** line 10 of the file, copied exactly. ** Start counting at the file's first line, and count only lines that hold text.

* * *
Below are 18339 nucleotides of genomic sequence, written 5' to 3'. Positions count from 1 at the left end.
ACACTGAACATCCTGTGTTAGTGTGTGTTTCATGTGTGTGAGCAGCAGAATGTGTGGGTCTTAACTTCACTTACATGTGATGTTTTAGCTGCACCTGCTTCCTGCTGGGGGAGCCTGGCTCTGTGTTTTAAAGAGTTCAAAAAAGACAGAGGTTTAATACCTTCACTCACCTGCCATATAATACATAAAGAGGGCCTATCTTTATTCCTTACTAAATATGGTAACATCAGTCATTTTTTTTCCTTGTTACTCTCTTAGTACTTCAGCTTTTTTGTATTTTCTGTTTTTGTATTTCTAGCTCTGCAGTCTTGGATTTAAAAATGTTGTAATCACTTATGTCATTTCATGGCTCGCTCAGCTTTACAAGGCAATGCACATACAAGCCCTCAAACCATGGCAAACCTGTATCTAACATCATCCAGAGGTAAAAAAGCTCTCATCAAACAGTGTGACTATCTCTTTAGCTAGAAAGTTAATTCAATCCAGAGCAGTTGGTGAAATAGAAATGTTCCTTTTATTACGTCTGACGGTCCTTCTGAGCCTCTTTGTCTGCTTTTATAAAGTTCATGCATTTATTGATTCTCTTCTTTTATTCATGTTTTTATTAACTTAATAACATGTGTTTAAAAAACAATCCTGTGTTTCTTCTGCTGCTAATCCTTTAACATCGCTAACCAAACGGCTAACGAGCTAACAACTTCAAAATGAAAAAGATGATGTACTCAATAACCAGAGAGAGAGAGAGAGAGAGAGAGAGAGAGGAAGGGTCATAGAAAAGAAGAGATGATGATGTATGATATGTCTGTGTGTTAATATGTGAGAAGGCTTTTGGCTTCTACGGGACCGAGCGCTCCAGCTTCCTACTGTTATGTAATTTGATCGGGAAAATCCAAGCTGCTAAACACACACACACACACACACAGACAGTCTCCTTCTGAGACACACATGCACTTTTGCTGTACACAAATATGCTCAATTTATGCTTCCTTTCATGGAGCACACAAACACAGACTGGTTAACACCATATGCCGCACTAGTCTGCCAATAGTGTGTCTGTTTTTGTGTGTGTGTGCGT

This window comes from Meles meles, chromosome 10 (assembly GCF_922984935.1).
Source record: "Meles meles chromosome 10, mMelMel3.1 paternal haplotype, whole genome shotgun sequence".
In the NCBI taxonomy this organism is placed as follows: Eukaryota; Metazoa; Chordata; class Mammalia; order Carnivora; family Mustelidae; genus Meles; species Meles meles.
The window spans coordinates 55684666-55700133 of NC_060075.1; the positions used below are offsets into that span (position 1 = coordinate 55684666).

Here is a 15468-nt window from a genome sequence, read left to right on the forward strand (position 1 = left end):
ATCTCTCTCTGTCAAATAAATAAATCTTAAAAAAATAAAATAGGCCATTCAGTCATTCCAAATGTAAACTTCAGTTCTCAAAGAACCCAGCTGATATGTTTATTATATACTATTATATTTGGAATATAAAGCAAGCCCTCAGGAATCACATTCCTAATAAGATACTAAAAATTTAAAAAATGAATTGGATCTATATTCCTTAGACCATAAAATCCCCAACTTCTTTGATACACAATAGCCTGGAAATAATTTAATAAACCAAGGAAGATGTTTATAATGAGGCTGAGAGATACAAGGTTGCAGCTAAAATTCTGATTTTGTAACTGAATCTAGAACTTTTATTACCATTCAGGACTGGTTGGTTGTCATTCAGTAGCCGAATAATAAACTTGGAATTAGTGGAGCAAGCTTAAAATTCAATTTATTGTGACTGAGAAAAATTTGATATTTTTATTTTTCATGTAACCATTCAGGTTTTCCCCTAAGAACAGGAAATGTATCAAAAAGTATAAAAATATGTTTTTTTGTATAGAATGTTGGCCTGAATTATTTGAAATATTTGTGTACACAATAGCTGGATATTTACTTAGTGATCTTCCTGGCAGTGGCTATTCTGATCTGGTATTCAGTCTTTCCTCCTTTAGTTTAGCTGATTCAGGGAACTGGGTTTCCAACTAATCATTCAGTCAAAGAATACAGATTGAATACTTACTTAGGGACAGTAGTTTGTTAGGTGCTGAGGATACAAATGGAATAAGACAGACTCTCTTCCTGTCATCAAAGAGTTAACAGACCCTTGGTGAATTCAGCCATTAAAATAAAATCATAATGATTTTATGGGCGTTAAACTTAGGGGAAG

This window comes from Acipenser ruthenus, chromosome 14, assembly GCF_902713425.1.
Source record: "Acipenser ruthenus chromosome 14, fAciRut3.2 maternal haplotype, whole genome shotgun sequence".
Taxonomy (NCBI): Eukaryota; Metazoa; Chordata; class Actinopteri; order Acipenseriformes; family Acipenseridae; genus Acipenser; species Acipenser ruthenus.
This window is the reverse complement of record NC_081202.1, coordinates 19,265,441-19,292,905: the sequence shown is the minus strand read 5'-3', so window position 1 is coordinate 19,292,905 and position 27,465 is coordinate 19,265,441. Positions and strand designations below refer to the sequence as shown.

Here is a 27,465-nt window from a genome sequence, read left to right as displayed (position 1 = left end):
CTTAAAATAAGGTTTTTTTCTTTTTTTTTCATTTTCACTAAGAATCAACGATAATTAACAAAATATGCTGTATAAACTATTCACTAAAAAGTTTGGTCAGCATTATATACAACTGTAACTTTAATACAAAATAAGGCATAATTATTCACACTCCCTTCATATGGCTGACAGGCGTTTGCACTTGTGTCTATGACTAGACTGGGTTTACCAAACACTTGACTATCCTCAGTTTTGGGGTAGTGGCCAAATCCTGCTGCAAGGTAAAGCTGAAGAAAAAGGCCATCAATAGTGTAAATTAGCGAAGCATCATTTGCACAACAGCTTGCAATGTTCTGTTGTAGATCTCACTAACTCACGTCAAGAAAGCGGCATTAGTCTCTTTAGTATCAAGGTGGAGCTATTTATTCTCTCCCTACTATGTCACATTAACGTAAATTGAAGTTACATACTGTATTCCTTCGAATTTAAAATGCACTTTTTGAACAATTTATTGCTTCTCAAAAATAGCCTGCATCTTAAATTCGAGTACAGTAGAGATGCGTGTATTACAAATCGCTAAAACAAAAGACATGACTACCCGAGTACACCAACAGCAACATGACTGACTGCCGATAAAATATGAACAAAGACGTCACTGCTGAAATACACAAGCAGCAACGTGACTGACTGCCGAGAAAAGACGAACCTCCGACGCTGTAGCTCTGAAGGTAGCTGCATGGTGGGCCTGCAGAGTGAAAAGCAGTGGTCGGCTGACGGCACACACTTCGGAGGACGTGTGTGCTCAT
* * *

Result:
Source record: "Acipenser ruthenus chromosome 14, fAciRut3.2 maternal haplotype, whole genome shotgun sequence".